Archismita Choudhury

Online gender-based violence in general, and the phenomenon of gendered disinformation in particular, are not only affected by gender. They are exacerbated by all forms of hierarchy.

So what is gendered disinformation? Gendered disinformation is a strategy to silence women and queer folks that “uses false or misleading gender and sex-based narratives against women, often with some degree of coordination”, and aims to stop women and queer (human rights defenders) from taking part in digital publics.[1] It tries to undermine the credibility of women and other marginalised genders — and is worsened when affected by other inequal systems, such as ableism.

Ableism is an important concept when talking about disability and disability rights. According to — a leading force in the disability community, “Ableism is the discrimination of and social prejudice against people with disabilities based on the belief that typical abilities are superior. At its heart, ableism is rooted in the assumption that disabled people require ‘fixing’ and defines people by their disability. Like racism and sexism, ableism classifies entire groups of people as ‘less than,’ and includes harmful stereotypes, misconceptions, and generalizations of people with disabilities.”[2]

Disabled women and queer persons face the same range of online gender-based violence that is faced by non-disabled women and queer persons — with more targeted attacks due to their disabled identity.

Threats of violence, gendered shaming and intimidation remain major ways to attack disabled women and women human rights defenders, and gendered disinformation that also uses ableism may attack their appearance, speech, and ways of being to devalue their credibility and humanity.

False and misleading information about disabled women, which use ableist stereotypes and prejudices, may perpetuate harmful stereotypes about disabled women and women human rights defenders — portraying them as helpless, dependent, or burdensome — and thus, reduce their credibility in ways that do not apply to non-disabled women.

This is often carried out with the same aim as all gendered disinformation — to silence women human rights defenders and disabled women as active participants in democratic discourse and digital publics. Such erasure and silencing perpetuates inequalities and prevents the voices of disabled women from being heard and represented, a critical part of moving towards a more equal society.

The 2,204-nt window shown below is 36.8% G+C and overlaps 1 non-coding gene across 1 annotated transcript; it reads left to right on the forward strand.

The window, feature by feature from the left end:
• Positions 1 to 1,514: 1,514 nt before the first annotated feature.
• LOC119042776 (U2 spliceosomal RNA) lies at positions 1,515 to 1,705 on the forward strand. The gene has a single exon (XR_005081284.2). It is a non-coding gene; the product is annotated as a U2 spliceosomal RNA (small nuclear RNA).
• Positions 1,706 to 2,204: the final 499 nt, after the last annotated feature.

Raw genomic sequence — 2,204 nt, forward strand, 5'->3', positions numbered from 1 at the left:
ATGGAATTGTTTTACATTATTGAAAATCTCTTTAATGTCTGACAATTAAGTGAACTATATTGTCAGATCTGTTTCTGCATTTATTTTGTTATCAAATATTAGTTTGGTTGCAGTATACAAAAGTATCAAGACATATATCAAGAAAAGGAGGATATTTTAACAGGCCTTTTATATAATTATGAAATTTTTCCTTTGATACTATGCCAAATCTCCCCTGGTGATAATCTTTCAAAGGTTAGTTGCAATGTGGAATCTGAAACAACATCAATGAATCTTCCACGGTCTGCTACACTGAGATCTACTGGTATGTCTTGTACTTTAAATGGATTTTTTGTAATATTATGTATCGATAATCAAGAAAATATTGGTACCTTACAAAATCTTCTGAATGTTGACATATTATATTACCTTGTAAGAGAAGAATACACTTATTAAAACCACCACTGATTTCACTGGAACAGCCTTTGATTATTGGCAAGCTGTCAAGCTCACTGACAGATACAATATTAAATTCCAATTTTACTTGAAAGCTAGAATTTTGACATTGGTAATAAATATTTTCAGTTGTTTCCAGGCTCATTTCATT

A big part of tackling the problem of gendered disinformation (as well as overall gender-based violence) is the issue of access. Accessibility in general is hard to come by for disabled persons, be it online or offline. In the digital world, just as in the physical world, access is rarely an in-built feature. It is mostly an afterthought, and a hard-won one at that. Since most platforms aren’t accessible to most disabled persons, the entry of disabled women is either not possible in many or their interactions with the digital environment are forced to remain on the surface-level.

What happens in such a situation is: Disabled women or women human rights defenders may not even be aware of the digital violence carried out against them, and are forced to know about it from other sources — when it has already been disseminated to such a level. This is a layer of ableist violence coded into most technology that disallows women with disabilities to know it first hand, report it, respond to it or halt it in other ways.

In fact, even without gendered disinformation, as the reality of technology and tech platforms exists today, women with disabilities are not able to fully participate and express their opinions in shared digital spaces — due to levels of inaccessibility that make it all but inoperational to disabled women.

Such technology environments already play a large role in silencing disabled women, and if we add to it the problems of online gender-based violence and gendered disinformation against the few visible disabled women who navigate these platforms, we can see that the problems created by inaccessibility multiply the silencing of disabled women and women human rights defenders manifold.

The aim of eliminating gendered disinformation, and in fact — all forms of gendered violence online, is in part, to create a feminist internet that all of us can equally participate and feel safe in. If basic problems of access are left unattended to, eliminating online gender-based violence still won’t guarantee a feminist internet where all of us have the choice to be active participants.

This also means that disabled women are denied from the get go to be an agent in solving the problems that currently surround us, even when they are at the center of it — through any of the identities that they may hold: of gender, disability or other axes.

Any solution that we may want to usher in to the above problems must put access at the centre of all our discussions and actions. If we truly want to place a lens of disability rights and justice to issues of gendered disinformation, accessibility must be at the core of all our thinking — to get disabled women into digital publics and have fruitful dialogue and advocacy that puts their needs at the front and centre of future action.

When access is the core, disabled women will get greater digital autonomy — to participate in dialogue, be more visible, know about targeted attacks of gendered disinformation (or any other kind of online gender-based violence), and respond to it in whichever manner(s) they choose. Accessibility must be a feature, and not an afterthought.